The dan­ger­ous NATO ex­pan­sion

Pakistan Observer - - INTERNATIONAL - JONATHAN POWER

NATO has just an­nounced a plan to send troops to the al­liance’s eastern flank, close to the Rus­sian border. The or­gan­i­sa­tion says it is at­tempt­ing to de­ter po­ten­tial Rus­sian ag­gres­sion. The UK, the US, Canada and Ger­many will lead four bat­tle groups that will be based in Poland and the Baltic states. Diplo­mats say the troops will act as a de­ter­rent of Rus­sian ag­gres­sion by act­ing as a “tripwire” that would trig­ger a full re­sponse from the al­liance if nec­es­sary

On Sun­day, Ger­man For­eign Min­is­ter Frank-Wal­ter Stein­meier con­demned Western “sabre rat­tling and war cries”.

He said: “Any­one who be­lieves the sym­bolic tank pa­rades on the al­liance’s eastern border will in­crease se­cu­rity is wrong.”

Apart from the ap­palling fact that the West is con­tem­plat­ing an all-out war against Rus­sia, there is the plain fact that it has ex­panded NATO in con­tra­ven­tion of the solemn un­der­stand­ings given the Soviet Union at the end of the Cold War.

The deal was straight­for­ward. The Soviet Union would agree to the re­uni­fi­ca­tion of East and West Ger­many and ac­cept that East Ger­many be­comes part of NATO in re­turn for a non-ex­pan­sion prom­ise.

It is the break­ing of this prom­ise, more than any other one thing, that fu­elled the resur­gence of hos­tile Rus­sian opin­ion against the West and prompted Pres­i­dent Vladimir Putin to be­come in­creas­ingly de­ter­mined to put the West in its place.

Now, with this move, the Rus­sians, un­der­stand­ably, are livid. There are a num­ber of schol­ars and politi­cians from that era, in­clud­ing pres­i­dent H.W. Bush’s sec­re­tary of state James Baker, who did most of the ne­go­ti­at­ing at that time with Soviet pres­i­dent Mikhail Gor­bachev, who have since tried to re­write his­tory and say there were no prom­ises made.

But nei­ther Baker nor schol­ars can deny — they do not try to — that on Fe­bru­ary 9, 1990, Baker told Gor­bachev in Moscow that “there will be no ex­ten­sion of NATO’s ju­ris­dic­tion or NATO’s forces one inch to the East” if Gor­bachev agreed to Ger­man re­uni­fi­ca­tion.

To re­in­force this mes­sage, the next day the West Ger­man chan­cel­lor, Hel­mut Kohl, and for­eign min­is­ter Hans Deitrich Gen­scher of­fered the Soviet lead­ers sim­i­lar terms.

Later, Baker con­firmed pub­licly at a State De­part­ment press con­fer­ence that he agreed with Gen­sher. The US am­bas­sador to Moscow at the time, Jack Mat­lock, who was in the room with Gor­bachev and Baker, con­firmed that these words were said by Baker to Gor­bachev.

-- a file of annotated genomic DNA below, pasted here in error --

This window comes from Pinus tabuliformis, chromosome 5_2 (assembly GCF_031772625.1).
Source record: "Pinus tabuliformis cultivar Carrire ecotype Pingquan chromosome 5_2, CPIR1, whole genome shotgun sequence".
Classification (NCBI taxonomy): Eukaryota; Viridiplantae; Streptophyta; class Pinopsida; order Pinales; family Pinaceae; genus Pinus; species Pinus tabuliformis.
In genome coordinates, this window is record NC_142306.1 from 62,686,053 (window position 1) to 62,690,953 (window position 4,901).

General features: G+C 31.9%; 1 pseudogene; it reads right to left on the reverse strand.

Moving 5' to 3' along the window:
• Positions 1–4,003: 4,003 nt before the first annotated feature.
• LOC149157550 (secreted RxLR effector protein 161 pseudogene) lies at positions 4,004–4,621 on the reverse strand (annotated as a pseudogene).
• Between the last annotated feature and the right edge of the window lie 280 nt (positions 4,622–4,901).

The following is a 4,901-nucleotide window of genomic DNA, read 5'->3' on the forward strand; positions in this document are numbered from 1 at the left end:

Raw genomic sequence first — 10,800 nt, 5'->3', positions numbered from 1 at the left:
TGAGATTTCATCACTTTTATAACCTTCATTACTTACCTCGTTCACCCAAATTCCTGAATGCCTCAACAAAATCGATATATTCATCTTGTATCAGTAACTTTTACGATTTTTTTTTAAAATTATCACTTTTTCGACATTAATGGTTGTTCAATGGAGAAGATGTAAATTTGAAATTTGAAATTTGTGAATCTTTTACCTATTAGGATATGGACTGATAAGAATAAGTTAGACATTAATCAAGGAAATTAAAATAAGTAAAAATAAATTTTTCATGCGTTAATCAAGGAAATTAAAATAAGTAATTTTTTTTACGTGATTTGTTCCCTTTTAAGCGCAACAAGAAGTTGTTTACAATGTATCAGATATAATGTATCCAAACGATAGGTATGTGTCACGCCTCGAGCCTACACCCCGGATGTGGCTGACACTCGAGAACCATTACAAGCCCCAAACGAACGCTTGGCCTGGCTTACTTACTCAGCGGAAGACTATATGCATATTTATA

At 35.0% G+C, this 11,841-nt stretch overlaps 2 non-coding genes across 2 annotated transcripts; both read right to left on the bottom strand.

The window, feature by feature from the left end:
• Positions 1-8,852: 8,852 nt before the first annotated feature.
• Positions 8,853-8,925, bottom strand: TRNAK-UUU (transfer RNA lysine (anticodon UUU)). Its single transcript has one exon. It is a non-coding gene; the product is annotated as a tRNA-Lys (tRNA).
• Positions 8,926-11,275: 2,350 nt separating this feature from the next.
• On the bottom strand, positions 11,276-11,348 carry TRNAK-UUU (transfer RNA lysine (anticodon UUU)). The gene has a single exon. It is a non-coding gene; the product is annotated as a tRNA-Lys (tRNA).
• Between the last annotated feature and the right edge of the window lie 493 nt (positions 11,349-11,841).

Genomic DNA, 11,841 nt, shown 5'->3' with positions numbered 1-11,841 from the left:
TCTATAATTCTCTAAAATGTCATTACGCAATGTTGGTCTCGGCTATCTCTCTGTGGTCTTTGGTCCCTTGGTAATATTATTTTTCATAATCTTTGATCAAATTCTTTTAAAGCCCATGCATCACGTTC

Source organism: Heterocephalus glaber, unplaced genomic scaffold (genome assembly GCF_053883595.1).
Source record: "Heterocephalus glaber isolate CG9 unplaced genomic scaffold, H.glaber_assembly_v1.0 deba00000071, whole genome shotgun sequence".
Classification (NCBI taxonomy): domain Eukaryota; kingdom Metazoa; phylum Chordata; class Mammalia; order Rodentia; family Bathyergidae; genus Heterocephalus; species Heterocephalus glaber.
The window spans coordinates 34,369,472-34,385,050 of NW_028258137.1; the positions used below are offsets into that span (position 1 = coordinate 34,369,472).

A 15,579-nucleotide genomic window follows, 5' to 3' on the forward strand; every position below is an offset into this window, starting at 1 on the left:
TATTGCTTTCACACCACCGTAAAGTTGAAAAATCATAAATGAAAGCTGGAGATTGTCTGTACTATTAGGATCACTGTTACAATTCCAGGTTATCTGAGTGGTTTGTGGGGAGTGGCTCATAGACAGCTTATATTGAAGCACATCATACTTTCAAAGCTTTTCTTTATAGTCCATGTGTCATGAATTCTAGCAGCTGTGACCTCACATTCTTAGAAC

But re­vi­sion­ist schol­ars have tried to ob­fus­cate this un­der­stand­ing. It has been ar­gued that US lead­ers saw these terms as be­ing raised “spec­u­la­tively” as part of an on­go­ing ne­go­ti­a­tion and far from a fi­nal deal.

Thus, the US was free to re­vise the of­fer and Gor­bachev was made no fi­nal prom­ise.

This is as Machi­avel­lian an in­ter­pre­ta­tion as one could dream up.

Com­mon sense sug­gests that Gor­bachev was not go­ing to rad­i­cally change 45 years of East Ger­man and Soviet his­tory with­out a very big quid pro quo.

Since no other sub­ject was on the ta­ble, it is ob­vi­ous that there was a quid pro quo and this was it. One scholar, Mary Sarotte, writes that the Soviet lead­ers failed to ob­tain “writ­ten as­sur­ances” against NATO ex­pan­sion.

That is right. But why should Gor­bachev de­mand them when the Cold War was com­ing to an end so am­i­ca­bly and the wide­spread feel­ing was that there would never be en­mity again and the Soviet Union would be­come close to NATO, and maybe even seek fu­ture mem­ber­ship of it?

There is another po­lit­i­cal “scan­dal” from that pe­riod. Be­hind Gor­bachev’s back, as the US ne­go­tia­tors “were stress­ing lim­its on NATO’s fu­ture pres­ence in the east, the US was pri­vately plan­ning for an Amer­i­can-dom­i­nated post-Cold War sys­tem and tak­ing steps to achieve this ob­jec­tive”, ac­cord­ing to Joshua Shifrin­son, writ­ing in the new is­sue of Har­vard Univer­sity’s quar­terly, In­ter­na­tional Se­cu­rity.

“In July 1990, Baker stated that a re­vamped CSCE [Com­mis­sion on Se­cu­rity and Co­op­er­a­tion in Europe] which had Soviet mem­ber­ship would pro­vide a ‘half­way house’ for those coun­tries who want out of the War­saw Pact but can’t join NATO and the Euro­pean Union.”

Some­what para­dox­i­cally, Baker did not want to see a CSCE that over­shad­owed NATO.

By Oc­to­ber 1990, de­tailed dis­cus­sions about the fu­ture ex­pan­sion of NATO were un­der way in the State De­part­ment, al­beit with the be­lief that this would only hap­pen if the Soviet Union be­haved “badly”.

Con­tra­dic­to­rily, in an in­ter­nal study on NATO, the State De­part­ment wrote that “we are not in a po­si­tion to guar­an­tee the fu­ture of these Eastern coun­tries and do not wish in any case to or­gan­ise an anti-Soviet coali­tion whose fron­tier is the Soviet border. Such a coali­tion would be per­ceived very neg­a­tively by the Sovi­ets and could lead to a re­ver­sal of cur­rent pos­i­tive trends in Eastern Europe”.

Over the last 20 years, an anti-Soviet/Rus­sian coali­tion is what evolved and that is why Rus­sia has ended up con­fronting the West. —Cour­tesy: TJT

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